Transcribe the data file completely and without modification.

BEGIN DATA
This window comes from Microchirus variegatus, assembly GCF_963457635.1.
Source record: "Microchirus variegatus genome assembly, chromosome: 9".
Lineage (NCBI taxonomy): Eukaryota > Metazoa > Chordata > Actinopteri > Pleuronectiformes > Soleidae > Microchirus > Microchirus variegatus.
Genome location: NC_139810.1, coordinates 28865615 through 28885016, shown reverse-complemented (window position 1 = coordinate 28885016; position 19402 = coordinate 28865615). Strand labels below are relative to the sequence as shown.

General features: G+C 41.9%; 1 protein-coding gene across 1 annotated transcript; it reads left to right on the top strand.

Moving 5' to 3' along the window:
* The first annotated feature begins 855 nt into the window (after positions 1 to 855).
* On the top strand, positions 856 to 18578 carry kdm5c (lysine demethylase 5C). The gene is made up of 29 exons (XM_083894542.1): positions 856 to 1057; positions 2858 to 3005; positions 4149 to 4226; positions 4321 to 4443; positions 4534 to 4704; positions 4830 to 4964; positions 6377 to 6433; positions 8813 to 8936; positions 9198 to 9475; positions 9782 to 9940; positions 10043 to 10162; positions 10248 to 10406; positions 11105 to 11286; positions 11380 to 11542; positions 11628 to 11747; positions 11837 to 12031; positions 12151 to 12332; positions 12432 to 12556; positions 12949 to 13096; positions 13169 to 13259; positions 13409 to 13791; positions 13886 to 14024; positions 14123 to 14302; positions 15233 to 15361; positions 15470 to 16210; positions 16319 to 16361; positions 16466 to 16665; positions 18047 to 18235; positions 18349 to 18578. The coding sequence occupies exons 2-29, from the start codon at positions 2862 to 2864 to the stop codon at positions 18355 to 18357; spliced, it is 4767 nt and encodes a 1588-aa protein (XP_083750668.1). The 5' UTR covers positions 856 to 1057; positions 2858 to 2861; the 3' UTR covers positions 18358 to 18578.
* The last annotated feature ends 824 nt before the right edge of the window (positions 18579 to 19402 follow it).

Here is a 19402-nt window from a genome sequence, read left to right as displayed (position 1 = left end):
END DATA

This window comes from Microchirus variegatus, assembly GCF_963457635.1.
Source record: "Microchirus variegatus genome assembly, chromosome: 9".
Lineage (NCBI taxonomy): Eukaryota > Metazoa > Chordata > Actinopteri > Pleuronectiformes > Soleidae > Microchirus > Microchirus variegatus.
Genome location: NC_139810.1, coordinates 28865615 through 28885016, shown reverse-complemented (window position 1 = coordinate 28885016; position 19402 = coordinate 28865615). Strand labels below are relative to the sequence as shown.

General features: G+C 41.9%; 1 protein-coding gene across 1 annotated transcript; it reads left to right on the top strand.

Moving 5' to 3' along the window:
* The first annotated feature begins 855 nt into the window (after positions 1 to 855).
* On the top strand, positions 856 to 18578 carry kdm5c (lysine demethylase 5C). The gene is made up of 29 exons (XM_083894542.1): positions 856 to 1057; positions 2858 to 3005; positions 4149 to 4226; positions 4321 to 4443; positions 4534 to 4704; positions 4830 to 4964; positions 6377 to 6433; positions 8813 to 8936; positions 9198 to 9475; positions 9782 to 9940; positions 10043 to 10162; positions 10248 to 10406; positions 11105 to 11286; positions 11380 to 11542; positions 11628 to 11747; positions 11837 to 12031; positions 12151 to 12332; positions 12432 to 12556; positions 12949 to 13096; positions 13169 to 13259; positions 13409 to 13791; positions 13886 to 14024; positions 14123 to 14302; positions 15233 to 15361; positions 15470 to 16210; positions 16319 to 16361; positions 16466 to 16665; positions 18047 to 18235; positions 18349 to 18578. The coding sequence occupies exons 2-29, from the start codon at positions 2862 to 2864 to the stop codon at positions 18355 to 18357; spliced, it is 4767 nt and encodes a 1588-aa protein (XP_083750668.1). The 5' UTR covers positions 856 to 1057; positions 2858 to 2861; the 3' UTR covers positions 18358 to 18578.
* The last annotated feature ends 824 nt before the right edge of the window (positions 18579 to 19402 follow it).

Here is a 19402-nt window from a genome sequence, read left to right as displayed (position 1 = left end):